“I was inspired to do this program because I want to pursue a career in design, and I thought this program would help me. The type of skills I’ve learned so far are how to make a website, and how to make it appealing to visitors and different age groups as well—things I didn’t think about” said Ma’jori Jones, past high school participant.  
To be eligible for the program, small businesses must meet the following criteria:  
• Business and Occupancy (B&O) fees must be paid in full 
• Have City of Seattle business license 
• Business has a physical location (including food trucks and home businesses)  
• Cannot be a 501(c)(3) nonprofit organization 
• Located in Seattle, WA 
• Do not currently have a business website or website is significantly outdated and business is unable to perform necessary updates 
Applications from small businesses for the 2022 summer cohort will be accepted through May 31, 2022. All applications received after May 31, 2022, will be considered for the 2022 fall cohort. Businesses can apply online at https://form.jotform.com/ULMS/ywd-business-application
The Youth Web Design program pilot was launched in 2020 to respond to two emerging needs. First, as a result of COVID-19 and immediate public health protocols that required social distancing and stay-at-home orders, businesses pivoted their operations and relied on online tools including websites and social media to remain open and connect with customers. Businesses that were without websites and digital tools prior to the pandemic were further impacted economically and faced higher barriers to getting online. Secondly, paid employment and internship opportunities for youth were instantly reduced or eliminated, creating an economic crisis for young people who relied on these opportunities to generate income. In response to these economic and social challenges, OED and ULMS developed this pilot program to educate, train and employ young people, and support small businesses—particularly Black and immigrant owned businesses—ability to stay open, operate in our virtual environment, and develop sustainable digital tools for immediate and long-term stability.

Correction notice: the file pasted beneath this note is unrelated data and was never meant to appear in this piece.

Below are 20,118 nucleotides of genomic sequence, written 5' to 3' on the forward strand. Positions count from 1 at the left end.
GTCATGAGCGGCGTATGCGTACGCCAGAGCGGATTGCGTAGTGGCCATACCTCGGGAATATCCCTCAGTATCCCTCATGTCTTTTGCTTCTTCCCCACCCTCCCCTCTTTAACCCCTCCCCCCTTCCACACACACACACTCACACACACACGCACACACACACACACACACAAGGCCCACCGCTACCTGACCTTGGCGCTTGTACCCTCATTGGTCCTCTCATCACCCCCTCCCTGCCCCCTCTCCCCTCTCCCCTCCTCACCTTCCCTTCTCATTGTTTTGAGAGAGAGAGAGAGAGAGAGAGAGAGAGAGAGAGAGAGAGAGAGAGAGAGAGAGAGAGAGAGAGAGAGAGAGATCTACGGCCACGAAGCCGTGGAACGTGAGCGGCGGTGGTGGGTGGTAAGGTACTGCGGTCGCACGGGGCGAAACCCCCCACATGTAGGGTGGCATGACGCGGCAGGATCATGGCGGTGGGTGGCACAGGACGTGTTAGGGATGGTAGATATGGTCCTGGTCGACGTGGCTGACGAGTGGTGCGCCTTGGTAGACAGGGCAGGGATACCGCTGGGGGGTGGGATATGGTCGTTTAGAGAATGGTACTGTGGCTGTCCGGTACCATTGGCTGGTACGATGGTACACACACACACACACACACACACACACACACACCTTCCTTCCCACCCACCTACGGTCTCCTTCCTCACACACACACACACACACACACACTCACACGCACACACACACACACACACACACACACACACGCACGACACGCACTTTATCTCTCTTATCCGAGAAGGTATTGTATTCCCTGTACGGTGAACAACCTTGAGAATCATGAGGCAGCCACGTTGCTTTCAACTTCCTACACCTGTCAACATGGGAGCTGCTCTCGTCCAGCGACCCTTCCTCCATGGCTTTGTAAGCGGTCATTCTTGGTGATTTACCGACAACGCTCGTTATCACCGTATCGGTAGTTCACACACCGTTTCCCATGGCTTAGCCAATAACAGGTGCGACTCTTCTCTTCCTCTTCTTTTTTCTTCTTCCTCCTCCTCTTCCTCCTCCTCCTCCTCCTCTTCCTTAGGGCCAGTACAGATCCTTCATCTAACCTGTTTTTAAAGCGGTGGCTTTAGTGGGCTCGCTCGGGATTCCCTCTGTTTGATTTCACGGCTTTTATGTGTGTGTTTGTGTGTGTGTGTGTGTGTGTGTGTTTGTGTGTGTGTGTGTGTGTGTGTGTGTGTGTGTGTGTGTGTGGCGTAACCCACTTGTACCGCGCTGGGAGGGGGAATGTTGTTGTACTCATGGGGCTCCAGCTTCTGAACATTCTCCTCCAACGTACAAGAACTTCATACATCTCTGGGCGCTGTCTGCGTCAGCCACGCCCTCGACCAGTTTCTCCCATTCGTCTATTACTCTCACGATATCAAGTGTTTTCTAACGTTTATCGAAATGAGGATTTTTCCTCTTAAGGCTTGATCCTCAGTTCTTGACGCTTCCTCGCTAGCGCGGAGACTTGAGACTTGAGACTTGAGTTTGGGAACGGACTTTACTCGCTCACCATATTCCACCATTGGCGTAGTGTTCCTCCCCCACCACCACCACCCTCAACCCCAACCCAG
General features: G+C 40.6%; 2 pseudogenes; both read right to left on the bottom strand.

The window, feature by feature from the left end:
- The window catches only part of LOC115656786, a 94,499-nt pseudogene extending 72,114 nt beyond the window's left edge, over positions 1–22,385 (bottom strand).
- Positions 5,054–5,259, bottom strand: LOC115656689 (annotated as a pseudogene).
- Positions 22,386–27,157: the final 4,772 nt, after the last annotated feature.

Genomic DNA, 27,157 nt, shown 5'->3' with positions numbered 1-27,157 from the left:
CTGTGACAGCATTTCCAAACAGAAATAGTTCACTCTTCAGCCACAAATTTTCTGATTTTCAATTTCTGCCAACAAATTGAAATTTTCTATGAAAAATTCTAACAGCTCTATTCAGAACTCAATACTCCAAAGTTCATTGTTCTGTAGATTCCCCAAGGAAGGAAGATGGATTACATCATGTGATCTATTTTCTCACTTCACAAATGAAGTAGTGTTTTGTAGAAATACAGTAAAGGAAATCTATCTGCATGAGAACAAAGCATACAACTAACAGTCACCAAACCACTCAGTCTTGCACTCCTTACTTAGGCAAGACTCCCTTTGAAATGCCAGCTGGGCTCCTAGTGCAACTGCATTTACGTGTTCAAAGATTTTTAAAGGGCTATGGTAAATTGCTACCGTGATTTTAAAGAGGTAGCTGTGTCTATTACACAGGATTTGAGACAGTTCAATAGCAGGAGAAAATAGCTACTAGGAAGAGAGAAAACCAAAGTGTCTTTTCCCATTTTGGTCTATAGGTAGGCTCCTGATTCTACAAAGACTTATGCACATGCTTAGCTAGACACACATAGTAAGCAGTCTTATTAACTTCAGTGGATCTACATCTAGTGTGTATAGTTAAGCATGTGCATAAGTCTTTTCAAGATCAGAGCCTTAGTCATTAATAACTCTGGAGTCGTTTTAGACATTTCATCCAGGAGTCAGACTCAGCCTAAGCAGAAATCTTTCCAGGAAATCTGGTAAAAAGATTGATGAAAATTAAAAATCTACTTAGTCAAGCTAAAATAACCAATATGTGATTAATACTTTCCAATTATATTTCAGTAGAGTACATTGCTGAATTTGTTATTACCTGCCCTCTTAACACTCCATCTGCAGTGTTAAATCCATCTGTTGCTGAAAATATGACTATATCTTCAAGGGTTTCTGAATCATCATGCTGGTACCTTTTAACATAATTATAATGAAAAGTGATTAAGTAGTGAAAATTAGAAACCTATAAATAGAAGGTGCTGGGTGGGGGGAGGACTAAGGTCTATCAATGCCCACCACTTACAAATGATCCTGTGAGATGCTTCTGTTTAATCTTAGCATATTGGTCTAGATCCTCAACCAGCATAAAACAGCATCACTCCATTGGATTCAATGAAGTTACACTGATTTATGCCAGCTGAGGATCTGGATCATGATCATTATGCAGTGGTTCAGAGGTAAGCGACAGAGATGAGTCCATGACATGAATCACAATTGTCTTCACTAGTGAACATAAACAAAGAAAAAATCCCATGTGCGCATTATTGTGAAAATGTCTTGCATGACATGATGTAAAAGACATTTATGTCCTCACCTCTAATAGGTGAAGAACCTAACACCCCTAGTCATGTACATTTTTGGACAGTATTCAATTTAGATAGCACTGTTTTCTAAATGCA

“Our community is still recovering from the economic impacts of COVID-19 on small businesses. Many of them have faced the challenge of shifting from in-person to online operations for survival without the resources or proficiency needed to do so, “saidMichelle Merriweather, CEO of the Urban League of Metropolitan Seattle. “This program has given us an opportunity to provide the necessary digital support services to those businesses who are technologically disadvantaged, while simultaneously teaching our young people a set of highly transferable, in-demand skills that can afford gainful employment opportunities without the need for secondary education once they graduate.” 
To date the program has supported getting 28 businesses online and connected with digital tools for long term stability and trained more than 20 youth. With new funding an additional 50 youth and 50 businesses will be supported throughout 2022. Given the initial success of this program, OED and ULMS are planning to launch a future paid training program that will equip young people with social media and marketing skills that will be complimentary to the coding and web design skills taught in the Youth Web Design program.